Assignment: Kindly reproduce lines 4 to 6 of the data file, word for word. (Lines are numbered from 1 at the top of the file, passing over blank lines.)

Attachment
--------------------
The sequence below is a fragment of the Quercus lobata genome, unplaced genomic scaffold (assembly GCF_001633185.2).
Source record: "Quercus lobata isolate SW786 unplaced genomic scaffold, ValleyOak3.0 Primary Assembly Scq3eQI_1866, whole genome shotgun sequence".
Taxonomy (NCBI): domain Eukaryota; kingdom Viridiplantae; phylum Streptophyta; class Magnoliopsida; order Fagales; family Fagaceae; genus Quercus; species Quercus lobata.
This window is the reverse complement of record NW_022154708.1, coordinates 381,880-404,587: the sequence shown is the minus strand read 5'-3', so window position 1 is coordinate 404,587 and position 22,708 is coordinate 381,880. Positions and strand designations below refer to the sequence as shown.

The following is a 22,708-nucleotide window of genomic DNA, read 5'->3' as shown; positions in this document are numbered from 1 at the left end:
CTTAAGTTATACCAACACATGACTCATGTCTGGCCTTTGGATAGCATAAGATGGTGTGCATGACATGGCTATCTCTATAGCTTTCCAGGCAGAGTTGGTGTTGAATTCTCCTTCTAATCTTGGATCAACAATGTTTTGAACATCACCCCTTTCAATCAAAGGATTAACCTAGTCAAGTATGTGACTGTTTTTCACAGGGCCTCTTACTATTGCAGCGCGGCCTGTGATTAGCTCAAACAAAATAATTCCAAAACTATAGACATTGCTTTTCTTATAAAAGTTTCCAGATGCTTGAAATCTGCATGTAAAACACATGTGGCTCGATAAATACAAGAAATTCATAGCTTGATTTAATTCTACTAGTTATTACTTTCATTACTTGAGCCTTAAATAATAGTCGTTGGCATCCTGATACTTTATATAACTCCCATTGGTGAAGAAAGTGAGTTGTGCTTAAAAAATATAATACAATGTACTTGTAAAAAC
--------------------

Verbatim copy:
This window is the reverse complement of record NW_022154708.1, coordinates 381,880-404,587: the sequence shown is the minus strand read 5'-3', so window position 1 is coordinate 404,587 and position 22,708 is coordinate 381,880. Positions and strand designations below refer to the sequence as shown.

The following is a 22,708-nucleotide window of genomic DNA, read 5'->3' as shown; positions in this document are numbered from 1 at the left end:
CTTAAGTTATACCAACACATGACTCATGTCTGGCCTTTGGATAGCATAAGATGGTGTGCATGACATGGCTATCTCTATAGCTTTCCAGGCAGAGTTGGTGTTGAATTCTCCTTCTAATCTTGGATCAACAATGTTTTGAACATCACCCCTTTCAATCAAAGGATTAACCTAGTCAAGTATGTGACTGTTTTTCACAGGGCCTCTTACTATTGCAGCGCGGCCTGTGATTAGCTCAAACAAAATAATTCCAAAACTATAGACATTGCTTTTCTTATAAAAGTTTCCAGATGCTTGAAATCTGCATGTAAAACACATGTGGCTCGATAAATACAAGAAATTCATAGCTTGATTTAATTCTACTAGTTATTACTTTCATTACTTGAGCCTTAAATAATAGTCGTTGGCATCCTGATACTTTATATAACTCCCATTGGTGAAGAAAGTGAGTTGTGCTTAAAAAATATAATACAATGTACTTGTAAAAAC